Excel spreadsheets are a vital tool for managing projects. Excel makes it easy and convenient for teams to calculate budgets, monitor cash flow, track online marketing performance, and compile and share client information.
When you move past basic knowledge of Excel, your spreadsheets will come together much faster. Budget planning and project reviews will no longer be all-day tasks. Understanding cell references, and the difference between relative and absolute cell references, is the foundation of advanced Excel spreadsheet management.
What are cell references?
In an Excel spreadsheet, a cell reference is a cell or range of cells that can be used in a formula. Cell references refer to data from two or more contiguous cells on the worksheet, data contained in different areas of a worksheet, or data on other worksheets in the same workbook.
When relative cell references are copied to more than one row or column, they change depending on their position. This is useful when you’re performing the same calculation in each row or column.
However, if you need your cell reference to stay the same when it’s moved, copied, or filled, you’ll want to use an absolute cell reference. By doing this, the reference will point back to the same cell, regardless of its appearance in the workbook. A dollar sign in the column or row indicates that a cell reference is absolute.
Rather than having to dig through Excel searching for the menu item, you can instead use a shortcut to apply an absolute cell reference. On a PC, press F4 after typing in the reference to switch from relative to absolute. As you hold F4, Excel will cycle through the different forms of reference so you can pick the right one. On a Mac, the shortcut for absolute reference is to hold the Command and T keys.
When to use absolute cell references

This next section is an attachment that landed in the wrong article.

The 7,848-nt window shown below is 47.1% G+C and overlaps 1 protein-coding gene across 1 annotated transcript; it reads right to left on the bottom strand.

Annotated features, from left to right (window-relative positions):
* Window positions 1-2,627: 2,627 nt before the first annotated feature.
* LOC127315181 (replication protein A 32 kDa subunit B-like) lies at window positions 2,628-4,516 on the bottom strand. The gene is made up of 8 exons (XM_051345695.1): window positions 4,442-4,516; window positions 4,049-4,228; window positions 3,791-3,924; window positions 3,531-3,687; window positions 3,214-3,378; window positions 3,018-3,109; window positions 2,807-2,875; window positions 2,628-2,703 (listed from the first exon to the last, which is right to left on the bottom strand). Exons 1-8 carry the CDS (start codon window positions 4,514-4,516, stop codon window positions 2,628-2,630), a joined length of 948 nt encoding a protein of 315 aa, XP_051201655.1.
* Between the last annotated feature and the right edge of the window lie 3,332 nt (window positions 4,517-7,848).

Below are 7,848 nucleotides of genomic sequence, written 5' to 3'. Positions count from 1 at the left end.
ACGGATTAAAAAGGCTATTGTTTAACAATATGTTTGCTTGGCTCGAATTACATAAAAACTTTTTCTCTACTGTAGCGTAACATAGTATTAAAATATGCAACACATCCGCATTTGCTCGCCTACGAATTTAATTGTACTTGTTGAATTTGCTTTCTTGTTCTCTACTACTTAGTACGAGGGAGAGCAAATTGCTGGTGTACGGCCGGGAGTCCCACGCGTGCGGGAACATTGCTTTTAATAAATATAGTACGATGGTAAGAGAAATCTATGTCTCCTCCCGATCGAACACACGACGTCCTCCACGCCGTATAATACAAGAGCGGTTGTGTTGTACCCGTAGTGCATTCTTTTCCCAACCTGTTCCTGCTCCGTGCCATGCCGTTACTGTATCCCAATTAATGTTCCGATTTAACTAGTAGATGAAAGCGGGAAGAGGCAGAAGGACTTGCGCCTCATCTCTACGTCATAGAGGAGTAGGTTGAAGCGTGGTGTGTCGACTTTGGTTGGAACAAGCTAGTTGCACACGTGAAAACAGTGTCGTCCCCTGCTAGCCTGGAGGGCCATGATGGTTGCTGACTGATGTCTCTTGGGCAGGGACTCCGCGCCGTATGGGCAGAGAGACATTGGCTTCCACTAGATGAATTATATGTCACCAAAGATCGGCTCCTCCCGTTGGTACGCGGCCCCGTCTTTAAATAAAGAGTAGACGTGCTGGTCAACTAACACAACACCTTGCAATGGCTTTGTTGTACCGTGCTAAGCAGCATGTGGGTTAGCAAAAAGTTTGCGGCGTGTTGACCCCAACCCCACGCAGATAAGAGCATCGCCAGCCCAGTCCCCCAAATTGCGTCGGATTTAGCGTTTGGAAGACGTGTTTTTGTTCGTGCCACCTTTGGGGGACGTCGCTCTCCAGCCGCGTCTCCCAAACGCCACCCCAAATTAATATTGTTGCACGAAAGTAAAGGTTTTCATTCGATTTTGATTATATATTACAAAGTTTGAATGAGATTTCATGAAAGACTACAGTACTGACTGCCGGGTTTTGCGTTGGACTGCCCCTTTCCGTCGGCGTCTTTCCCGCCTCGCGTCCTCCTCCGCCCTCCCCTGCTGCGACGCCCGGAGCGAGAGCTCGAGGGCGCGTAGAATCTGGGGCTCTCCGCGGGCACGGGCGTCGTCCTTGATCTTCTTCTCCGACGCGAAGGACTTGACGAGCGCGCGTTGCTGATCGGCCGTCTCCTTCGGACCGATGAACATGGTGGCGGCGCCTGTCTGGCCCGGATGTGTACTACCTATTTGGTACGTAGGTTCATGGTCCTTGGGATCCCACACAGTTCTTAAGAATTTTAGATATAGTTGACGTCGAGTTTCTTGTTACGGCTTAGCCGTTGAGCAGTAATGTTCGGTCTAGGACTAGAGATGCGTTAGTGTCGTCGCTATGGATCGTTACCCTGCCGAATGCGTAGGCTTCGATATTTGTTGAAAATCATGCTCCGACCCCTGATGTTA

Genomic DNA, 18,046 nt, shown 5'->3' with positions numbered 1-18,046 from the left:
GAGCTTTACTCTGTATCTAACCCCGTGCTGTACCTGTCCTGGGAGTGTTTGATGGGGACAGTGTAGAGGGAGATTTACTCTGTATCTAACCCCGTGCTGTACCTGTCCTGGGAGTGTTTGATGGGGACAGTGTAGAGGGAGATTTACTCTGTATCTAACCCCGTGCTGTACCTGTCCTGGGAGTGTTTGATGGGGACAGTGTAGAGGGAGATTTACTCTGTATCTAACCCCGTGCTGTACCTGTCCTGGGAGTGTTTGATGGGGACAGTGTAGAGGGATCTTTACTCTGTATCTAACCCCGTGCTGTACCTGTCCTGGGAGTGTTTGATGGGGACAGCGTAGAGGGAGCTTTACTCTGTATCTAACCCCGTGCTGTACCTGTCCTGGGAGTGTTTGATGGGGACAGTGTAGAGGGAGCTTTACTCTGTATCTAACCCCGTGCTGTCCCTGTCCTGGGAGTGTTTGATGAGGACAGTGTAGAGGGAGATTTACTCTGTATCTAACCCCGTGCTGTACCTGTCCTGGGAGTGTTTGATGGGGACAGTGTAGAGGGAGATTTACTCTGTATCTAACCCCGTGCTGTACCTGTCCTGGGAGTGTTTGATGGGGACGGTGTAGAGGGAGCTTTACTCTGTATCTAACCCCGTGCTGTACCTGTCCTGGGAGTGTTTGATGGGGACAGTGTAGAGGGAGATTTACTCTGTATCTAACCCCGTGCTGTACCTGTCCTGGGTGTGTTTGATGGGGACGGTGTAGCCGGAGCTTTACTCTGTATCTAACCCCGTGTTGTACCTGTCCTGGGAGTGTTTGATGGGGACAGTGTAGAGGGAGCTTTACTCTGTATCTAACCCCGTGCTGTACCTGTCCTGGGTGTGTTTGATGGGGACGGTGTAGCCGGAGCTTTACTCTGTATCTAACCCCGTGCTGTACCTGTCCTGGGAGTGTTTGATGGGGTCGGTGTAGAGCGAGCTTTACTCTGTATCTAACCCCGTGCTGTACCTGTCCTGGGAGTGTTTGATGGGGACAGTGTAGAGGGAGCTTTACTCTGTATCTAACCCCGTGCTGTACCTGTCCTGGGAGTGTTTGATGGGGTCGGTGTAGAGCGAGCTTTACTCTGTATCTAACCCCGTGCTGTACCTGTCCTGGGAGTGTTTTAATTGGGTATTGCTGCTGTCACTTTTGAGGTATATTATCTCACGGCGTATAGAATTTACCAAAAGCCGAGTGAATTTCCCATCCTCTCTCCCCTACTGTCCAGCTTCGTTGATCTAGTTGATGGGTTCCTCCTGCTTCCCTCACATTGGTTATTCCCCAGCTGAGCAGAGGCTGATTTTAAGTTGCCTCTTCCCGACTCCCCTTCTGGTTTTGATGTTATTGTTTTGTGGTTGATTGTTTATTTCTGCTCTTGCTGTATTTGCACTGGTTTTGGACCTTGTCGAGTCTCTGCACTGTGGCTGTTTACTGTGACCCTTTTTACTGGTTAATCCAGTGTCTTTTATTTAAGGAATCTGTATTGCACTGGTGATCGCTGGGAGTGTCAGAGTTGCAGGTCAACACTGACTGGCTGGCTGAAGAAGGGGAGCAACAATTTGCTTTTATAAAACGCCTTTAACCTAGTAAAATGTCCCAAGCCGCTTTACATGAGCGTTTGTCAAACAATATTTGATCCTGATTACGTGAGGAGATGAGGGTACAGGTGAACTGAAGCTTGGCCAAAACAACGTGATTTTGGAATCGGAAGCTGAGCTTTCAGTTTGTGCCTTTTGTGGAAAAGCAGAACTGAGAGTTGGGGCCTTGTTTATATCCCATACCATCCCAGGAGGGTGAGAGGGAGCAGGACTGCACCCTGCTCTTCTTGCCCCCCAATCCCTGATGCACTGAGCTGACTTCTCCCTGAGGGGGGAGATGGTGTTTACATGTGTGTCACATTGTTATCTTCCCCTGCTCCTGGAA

Regardless of your industry or field, there’s a chance you’ll end up relying on absolute cell references in Excel. This LifeWire article recommends using absolute cell references for more efficient calculations and reporting when
- Using a fixed price per unit
- Calculating sales tax on invoices for multiple items
- Applying a single percentage for each year when projecting annual profit targets
- Referring to fixed-availability rates for individual resources in project management
- Using relative column references and absolute row references to match column calculations in your referenced cells to column values in another table
What does that “$” mean in Excel?
The dollar sign in an Excel reference informs the program to change or not change the reference when the formula is copied to other cells, says Absolute Bits. You can see the reference used for the same cell in four different ways, for example: A1, $A$1, $A1 and A$1. The reference without the dollar sign is relative and will change.
Use an absolute cell reference when you’re informing Microsoft Excel where to look for the value you want to remain unchanged, no matter where the formula moves. The dollar sign will fix the reference to a given cell, which allows you to copy the formula in Excel without changing references. For instance, in $A$1, the first dollar sign will lock the column, and the second dollar sign will lock the row.
Adding or removing rows or columns in your worksheet will affect the location of the referenced cell. Excel is typically advanced enough to adjust the formula to reflect the change.
How to use absolute reference in Excel
- Click the cell where you want to enter a formula.
- Type an equal sign (=) to start the formula.
- Select a cell, and then type an arithmetic operator (=, −, /,*).
- Select another cell, and then press the F4 key to make the cell reference absolute. If you continue to press F4, Excel will cycle through the different reference types. Note the placement of the dollar sign. (If you’re using a Mac, press the Command and T keys instead of F4.)
- Click the Enter button on the formula bar, or press Enter on your keyboard.
The more you can tackle in Excel, the better. Adding absolute reference to your repertoire will prepare you to work with invoices, deal with fixed multipliers, and more.